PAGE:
Hideous, over-complicated forums where content is in such a minority like that are exactly what drove me to try making my own forum software. There’s so much that can be done better, yet all these forums do is add more features that make them slower and more difficult to use.

I wanted to make something that felt fast and lightweight, and I believe I succeeded. Obviously it’s not ready for general use, as it’s been put on the backburner with quite a few essential features missing (an admin section being the most obvious, along with any kind of deployment guide. It also doesn’t work that well on smartphones/iPad).

I really wish I had the time to work on it again, as I’d love to see it used in place of the ugly messes that most places have.

Thanks for the great article. Gamification solves a lot of problems. I’d like to get you thinking of something bigger now: How can we use these same concepts to improve the government?

If you want to see forum chaos in a programmer community, see . I’m been trying to use AutoHotKey for a new project, and it’s maddening how many cool scripts there are that solve bits of my problem, but they are impossible to find in the forum, and you never know whether you’re looking at the latest version. They don’t have libraries, they don’t have a wiki, they just have a forum. It sucks because the platform is extremely powerful, if you can learn its capabilities.

Jeff, thank you for this post, and the new vocabulary. The down side for me (in SO as well as in gaming) is the addiction: in the last few month I’ve became addicted to the StackOverflow game - posting answers at supersonic speed, reloading the page constantly to see my reputation and badges go up (I even started writing my own notifier). I can justify it be saying that I learn new stuff, and my communication skills are getting better and my English (not native) too, and that I can probably stop it when I want (or when I’ll reach 10k reputation). Maybe the next SE site should be something like AA-SO…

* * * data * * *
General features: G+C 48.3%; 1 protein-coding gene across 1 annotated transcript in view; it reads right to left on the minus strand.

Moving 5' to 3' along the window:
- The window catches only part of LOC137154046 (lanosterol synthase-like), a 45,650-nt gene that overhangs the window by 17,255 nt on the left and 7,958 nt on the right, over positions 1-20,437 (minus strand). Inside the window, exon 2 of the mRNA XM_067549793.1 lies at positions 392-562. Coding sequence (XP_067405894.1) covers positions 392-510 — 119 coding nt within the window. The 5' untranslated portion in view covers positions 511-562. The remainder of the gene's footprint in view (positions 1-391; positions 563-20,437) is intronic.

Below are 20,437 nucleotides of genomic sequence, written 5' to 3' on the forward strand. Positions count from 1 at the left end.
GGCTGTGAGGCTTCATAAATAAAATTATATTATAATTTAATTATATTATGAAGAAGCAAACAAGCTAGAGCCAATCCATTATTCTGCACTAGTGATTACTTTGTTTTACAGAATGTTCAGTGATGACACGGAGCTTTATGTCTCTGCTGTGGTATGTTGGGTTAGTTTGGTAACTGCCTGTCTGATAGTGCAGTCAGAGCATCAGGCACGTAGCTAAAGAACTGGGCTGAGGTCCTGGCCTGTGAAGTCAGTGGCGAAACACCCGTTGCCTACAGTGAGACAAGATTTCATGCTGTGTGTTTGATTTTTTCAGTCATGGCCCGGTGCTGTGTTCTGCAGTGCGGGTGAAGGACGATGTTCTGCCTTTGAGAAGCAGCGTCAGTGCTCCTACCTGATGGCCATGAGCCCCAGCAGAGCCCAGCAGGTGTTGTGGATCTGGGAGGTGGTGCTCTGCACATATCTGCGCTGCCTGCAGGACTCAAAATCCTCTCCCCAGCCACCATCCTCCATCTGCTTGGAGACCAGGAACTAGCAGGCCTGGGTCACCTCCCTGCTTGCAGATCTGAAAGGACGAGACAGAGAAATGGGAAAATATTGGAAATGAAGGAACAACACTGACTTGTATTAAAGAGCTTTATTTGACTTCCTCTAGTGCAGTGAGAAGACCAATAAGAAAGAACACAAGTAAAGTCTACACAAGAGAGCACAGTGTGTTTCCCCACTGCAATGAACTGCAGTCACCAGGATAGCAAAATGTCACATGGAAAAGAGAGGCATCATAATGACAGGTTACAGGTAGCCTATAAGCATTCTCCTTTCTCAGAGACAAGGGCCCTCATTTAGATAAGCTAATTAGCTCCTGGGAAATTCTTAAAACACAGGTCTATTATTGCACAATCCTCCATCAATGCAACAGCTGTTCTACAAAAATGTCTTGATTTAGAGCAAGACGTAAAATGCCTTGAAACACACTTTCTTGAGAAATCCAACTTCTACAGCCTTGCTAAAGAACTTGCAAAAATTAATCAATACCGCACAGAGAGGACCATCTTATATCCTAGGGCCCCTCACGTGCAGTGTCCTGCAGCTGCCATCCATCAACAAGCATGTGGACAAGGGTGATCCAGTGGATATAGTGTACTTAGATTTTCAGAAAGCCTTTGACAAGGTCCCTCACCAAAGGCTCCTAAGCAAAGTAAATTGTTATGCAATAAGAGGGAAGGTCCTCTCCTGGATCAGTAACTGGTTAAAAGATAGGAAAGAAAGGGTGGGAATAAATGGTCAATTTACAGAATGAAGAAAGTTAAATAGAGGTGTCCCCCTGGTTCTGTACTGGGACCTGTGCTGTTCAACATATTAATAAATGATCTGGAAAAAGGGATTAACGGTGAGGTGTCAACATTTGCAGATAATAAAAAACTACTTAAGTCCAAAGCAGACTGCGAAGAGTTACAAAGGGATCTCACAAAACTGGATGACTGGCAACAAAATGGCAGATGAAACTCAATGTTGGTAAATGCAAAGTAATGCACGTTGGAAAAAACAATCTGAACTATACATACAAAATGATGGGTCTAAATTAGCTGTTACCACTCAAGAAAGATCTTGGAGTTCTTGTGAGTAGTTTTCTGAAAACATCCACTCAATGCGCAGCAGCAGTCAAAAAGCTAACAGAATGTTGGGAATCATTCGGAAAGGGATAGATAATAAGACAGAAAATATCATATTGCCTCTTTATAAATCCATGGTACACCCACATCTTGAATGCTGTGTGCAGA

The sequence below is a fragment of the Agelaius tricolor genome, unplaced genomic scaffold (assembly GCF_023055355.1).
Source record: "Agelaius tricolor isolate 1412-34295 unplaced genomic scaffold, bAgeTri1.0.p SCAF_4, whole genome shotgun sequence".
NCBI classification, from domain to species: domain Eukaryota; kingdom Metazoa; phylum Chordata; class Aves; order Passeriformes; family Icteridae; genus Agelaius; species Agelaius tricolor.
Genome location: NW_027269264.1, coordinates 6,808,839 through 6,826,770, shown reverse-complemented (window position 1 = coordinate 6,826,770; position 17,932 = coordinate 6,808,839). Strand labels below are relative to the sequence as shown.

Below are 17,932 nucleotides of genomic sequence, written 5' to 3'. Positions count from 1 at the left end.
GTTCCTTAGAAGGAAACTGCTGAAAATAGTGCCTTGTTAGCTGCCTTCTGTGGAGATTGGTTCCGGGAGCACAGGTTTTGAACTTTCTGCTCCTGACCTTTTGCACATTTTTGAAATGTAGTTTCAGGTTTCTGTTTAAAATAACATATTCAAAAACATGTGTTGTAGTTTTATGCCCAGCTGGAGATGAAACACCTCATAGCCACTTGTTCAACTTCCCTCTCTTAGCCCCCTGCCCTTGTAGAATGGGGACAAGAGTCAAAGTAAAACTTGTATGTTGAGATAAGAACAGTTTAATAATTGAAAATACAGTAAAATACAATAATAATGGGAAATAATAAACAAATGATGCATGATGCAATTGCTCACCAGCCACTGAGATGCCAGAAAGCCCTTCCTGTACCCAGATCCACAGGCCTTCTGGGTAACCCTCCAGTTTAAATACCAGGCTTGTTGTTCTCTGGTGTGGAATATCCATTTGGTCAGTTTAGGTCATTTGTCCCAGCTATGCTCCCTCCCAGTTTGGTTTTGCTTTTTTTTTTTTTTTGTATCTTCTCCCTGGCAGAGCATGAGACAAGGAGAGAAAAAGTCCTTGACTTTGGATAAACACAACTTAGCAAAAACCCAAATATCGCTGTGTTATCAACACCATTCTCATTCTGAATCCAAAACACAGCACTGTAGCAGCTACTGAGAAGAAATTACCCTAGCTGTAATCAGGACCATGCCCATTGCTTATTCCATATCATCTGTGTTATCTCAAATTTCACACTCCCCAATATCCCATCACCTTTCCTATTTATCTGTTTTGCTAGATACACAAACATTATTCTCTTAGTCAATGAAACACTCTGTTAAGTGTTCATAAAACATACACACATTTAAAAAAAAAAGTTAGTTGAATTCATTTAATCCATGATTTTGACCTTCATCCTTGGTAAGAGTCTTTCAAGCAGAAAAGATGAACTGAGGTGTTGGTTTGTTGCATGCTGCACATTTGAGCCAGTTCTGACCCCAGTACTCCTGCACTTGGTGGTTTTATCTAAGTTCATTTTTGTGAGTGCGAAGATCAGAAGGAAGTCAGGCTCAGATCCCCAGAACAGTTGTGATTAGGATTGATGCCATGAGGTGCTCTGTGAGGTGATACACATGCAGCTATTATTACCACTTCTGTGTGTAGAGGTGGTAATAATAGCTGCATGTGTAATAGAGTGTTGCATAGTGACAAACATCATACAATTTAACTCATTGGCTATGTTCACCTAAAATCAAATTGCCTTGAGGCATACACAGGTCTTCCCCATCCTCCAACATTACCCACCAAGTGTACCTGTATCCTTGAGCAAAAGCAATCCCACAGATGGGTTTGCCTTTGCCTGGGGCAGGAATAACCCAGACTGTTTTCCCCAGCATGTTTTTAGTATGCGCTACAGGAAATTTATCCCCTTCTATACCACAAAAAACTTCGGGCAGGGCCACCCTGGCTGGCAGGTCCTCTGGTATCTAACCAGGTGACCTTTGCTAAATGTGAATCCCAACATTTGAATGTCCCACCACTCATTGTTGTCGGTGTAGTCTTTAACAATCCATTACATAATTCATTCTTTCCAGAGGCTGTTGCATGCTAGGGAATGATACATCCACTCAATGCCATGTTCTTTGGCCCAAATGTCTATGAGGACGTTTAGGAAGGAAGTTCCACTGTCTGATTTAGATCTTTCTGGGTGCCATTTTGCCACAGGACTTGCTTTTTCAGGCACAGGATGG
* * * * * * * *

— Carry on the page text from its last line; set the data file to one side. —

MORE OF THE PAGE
Another example of gamification that has turned out really good according to their page.

Thanks for doing an article on gamification. This is something I’m working with on one of my applications. It’s good to hear more about how you designed SE with it in mind.

That web forum example is hopelessly out of date now. It needs giant banner images in signatures. More smileys and image macros inline in the posts, and animated avatar images. Oh, and inserted advertisements as posts within the thread.

God I wish I was joking.

I’m the one percent that’s the exception to this rule. I hate playing games. I hate scores. If I see carrots and sticks I run in the other direction. I liked the old CompuServe forums. Very plain. No games. I just asked and answered questions without competing against anybody for recognition.

I have loved gaming since child. This article of yours is good. I like the way the design is connected to gaming.

I hated web forums when they started becoming popular having been a user of Usenet for many years. In fact, it coincided with me becoming much more of a consumer of information than a contributor. For all it’s flaws, Outlook Express allowed me to skim through and keep track of complex threads and the extra baggage was minimal. A return to the briefness of Usenet and intelligent quoting (e.g. if somebody block quotes, only shown the first line with option to expand all) would be welcomed here.